In this wonderful new book, Patrick Barkham draws on his own experience as a parent, a forest school volunteer and from his own childhood spent roaming outdoors to explore the positive effects rekindling children’s relationship with nature can have.
Patrick has kindly answered our questions about his new book and provided a limited number of signed bookplates, which will be included with this book on a first come first served basis.
1. What made you decide to write Wild Child
Having children is obviously a life-changing moment for every parent and I found myself suddenly fascinated by children and newly keen to write about them. I was aware of all the anxiety around children being on screens all the time but I hadn’t actually fully considered this historic moment in western child-rearing. We have become an indoor species in the blink of an eye, and I wanted to explore the implications of that, and how we as parents, grandparents, teachers and guardians might give children the gift of more time outdoors. I also wanted to celebrate “ordinary” neighbourhood nature of the kind we can all encounter.
2. What do you see as the main difference between your childhood and your children’s?
I grew up in the countryside in the 1980s and roamed freely with friends on quiet country lanes and the local common. When my twins became eight, it suddenly struck me that they had never been off on their own, in the countryside, without adults in view or close by. What’s more, almost no parent would regard this as strange. In fact, allowing eight-year-olds to roam without adult supervision would be seen as a dereliction of duty, according to the values of modern parenting.
My experience is pretty universal – studies confirm that children’s “home range” has shrank to their private space – their house and garden (if they have one). Childhood is now tightly regulated by adults. This has benefits – it’s never been safer for a child – but also grave drawbacks, including a loss of creativity and a loss of opportunities for children to form their own bonds with wild nature. Our lives are much poorer without intimate relationships with other species. We are also less likely to take action to tackle the biodiversity crisis if we have no direct experience of, and feeling for, other forms of life whether plant, animal or fungi!
3. What do you think children most gain from being close to nature?
Joy, excitement, fun, ceaseless stimulation, sensitivity, companionship, solace, comfort, peace – all the things we get from it too. There’s a huge body of scientific evidence now showing the mental and physical benefits of time in green spaces, and increasing evidence that the more “wild” or biodiverse those spaces, the better they are for us. We need nature, and of course as the dominant species on the planet we need to learn to appreciate, value and protect it.
4. Are you hopeful your children will be part of a new culture where nature is part of everyone’s life, not just seen as a town and country or even a ‘class’ divide?
We have to hope, but I’m also realistic. British society is becoming increasingly urbanised. Traffic – a major and rational obstacle to children playing freely outside – is still growing. Consumption shows little sign of slowing. And yet without any real government backing, there is a newly vibrant movement to add more nature to people’s lives – the rise of the forest school movement for instance. Wildlife charities are doing heroic education work too. But we still need massive, societal changes to reconfigure our species’ relationship with nature. We need a new kind of schooling, new (government) support for urban wild spaces, and far more wildlife-friendly planning rules for new housing.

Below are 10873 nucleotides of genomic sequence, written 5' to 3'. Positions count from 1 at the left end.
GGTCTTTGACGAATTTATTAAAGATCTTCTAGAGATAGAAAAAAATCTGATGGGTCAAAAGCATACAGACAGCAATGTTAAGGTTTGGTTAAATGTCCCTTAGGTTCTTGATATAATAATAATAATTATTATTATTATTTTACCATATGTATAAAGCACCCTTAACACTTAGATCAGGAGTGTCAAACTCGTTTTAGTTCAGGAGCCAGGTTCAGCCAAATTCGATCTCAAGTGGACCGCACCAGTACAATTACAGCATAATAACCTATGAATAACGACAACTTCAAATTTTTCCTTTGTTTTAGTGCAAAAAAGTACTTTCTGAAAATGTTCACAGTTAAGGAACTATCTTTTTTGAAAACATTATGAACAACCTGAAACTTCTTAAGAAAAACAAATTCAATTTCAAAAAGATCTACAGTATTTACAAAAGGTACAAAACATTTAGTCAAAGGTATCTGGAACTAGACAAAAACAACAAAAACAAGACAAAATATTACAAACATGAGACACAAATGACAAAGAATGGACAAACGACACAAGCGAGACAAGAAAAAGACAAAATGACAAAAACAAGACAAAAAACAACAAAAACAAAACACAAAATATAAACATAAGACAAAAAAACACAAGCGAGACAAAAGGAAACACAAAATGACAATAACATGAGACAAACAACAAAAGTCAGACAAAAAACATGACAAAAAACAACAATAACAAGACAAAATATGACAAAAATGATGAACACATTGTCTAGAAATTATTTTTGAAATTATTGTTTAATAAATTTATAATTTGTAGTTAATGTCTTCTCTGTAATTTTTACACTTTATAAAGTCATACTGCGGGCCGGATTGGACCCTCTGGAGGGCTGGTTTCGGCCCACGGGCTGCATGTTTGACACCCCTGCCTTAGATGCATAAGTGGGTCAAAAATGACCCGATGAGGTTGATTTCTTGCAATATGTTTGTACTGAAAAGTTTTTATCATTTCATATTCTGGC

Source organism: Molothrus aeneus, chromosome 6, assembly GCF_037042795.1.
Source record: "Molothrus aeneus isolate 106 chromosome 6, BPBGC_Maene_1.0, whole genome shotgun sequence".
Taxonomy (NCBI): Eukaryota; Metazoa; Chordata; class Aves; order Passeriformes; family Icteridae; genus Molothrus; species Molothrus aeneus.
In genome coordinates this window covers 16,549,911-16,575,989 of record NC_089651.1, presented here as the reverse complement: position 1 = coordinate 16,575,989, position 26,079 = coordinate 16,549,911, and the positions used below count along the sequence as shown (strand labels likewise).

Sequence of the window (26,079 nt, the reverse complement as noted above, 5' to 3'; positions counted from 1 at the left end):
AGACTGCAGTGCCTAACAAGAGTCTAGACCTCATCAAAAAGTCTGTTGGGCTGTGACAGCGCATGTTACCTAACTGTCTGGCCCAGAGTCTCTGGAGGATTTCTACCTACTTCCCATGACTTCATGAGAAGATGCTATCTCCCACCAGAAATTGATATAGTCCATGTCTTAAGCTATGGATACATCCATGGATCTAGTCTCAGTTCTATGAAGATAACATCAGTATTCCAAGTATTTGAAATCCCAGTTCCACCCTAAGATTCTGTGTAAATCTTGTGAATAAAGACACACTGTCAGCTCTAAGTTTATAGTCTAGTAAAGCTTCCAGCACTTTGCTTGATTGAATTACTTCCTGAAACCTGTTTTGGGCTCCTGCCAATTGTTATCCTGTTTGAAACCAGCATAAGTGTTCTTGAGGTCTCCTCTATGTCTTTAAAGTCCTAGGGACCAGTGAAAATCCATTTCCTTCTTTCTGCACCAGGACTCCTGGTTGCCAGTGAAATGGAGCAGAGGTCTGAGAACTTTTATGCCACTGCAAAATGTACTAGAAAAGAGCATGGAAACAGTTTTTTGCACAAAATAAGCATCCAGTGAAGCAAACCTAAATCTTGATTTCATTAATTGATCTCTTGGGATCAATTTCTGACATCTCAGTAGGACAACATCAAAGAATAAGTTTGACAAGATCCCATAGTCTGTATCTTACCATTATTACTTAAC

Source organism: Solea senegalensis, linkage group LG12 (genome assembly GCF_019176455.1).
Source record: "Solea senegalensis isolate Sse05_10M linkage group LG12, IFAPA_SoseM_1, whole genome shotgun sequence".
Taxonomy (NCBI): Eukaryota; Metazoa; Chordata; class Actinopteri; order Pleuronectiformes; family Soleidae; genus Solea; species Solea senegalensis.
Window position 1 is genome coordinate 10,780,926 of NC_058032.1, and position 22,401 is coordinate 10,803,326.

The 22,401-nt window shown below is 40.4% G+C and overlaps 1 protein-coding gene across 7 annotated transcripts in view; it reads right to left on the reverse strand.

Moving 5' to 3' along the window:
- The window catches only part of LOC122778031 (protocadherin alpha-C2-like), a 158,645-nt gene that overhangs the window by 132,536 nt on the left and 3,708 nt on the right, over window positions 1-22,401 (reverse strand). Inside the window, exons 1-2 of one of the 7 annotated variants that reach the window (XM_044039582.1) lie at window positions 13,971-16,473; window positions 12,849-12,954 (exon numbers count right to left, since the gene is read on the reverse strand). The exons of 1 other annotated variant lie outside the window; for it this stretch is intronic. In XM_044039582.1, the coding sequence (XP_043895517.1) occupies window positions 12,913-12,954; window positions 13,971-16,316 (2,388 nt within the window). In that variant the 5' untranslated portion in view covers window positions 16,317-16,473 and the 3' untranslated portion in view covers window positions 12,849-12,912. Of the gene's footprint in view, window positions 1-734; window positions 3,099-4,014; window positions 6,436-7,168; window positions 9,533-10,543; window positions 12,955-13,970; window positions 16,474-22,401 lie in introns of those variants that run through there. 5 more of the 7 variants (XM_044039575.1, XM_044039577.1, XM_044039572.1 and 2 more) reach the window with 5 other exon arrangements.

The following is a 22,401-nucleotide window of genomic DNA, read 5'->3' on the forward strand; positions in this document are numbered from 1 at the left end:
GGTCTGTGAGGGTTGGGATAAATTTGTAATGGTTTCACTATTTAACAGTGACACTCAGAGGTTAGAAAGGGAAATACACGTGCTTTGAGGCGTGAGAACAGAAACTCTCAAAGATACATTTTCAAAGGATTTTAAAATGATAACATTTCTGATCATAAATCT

Just on class – debates about children and nature are seen as a middle-class concern, and they tend to be because poorer families are too focused on putting food on the table. But we need to give all people better access to nature and wild spaces – this is a free source of good health (and occasionally even food) and it benefits poorer people more than the wealthy who can purchase wild experiences.
5. I was fascinated to read how resistance to pathogens can be enhanced by exposure to more biodiversity; can you precis that a little here?
We are only beginning to scientifically understand the influence of billions of micro-organisms, or microbiota on our lives. We have more bacteria in our guts than human cells in our bodies. Most are harmless, some are useful and a few may be dangerous pathogens. Our immune system is rather like a computer with hardware and software but no data. Early in life, it must rapidly collect data from diverse microbial sources, learning which are harmful and which are beneficial. If our body encounters a diverse range of different bacteria, particularly when young, we are more likely to recognise and respond to novel viruses.
This is not the popular but mistaken idea that we’ve become “too clean”. Hygiene is vital for good health. But, rather, urban living does not deliver us the diversity of microbes that we need. So we’re witnessing an explosion of allergies such as hay fever and illnesses related to failing immunity or inappropriate inflammatory responses such as Crohn’s disease.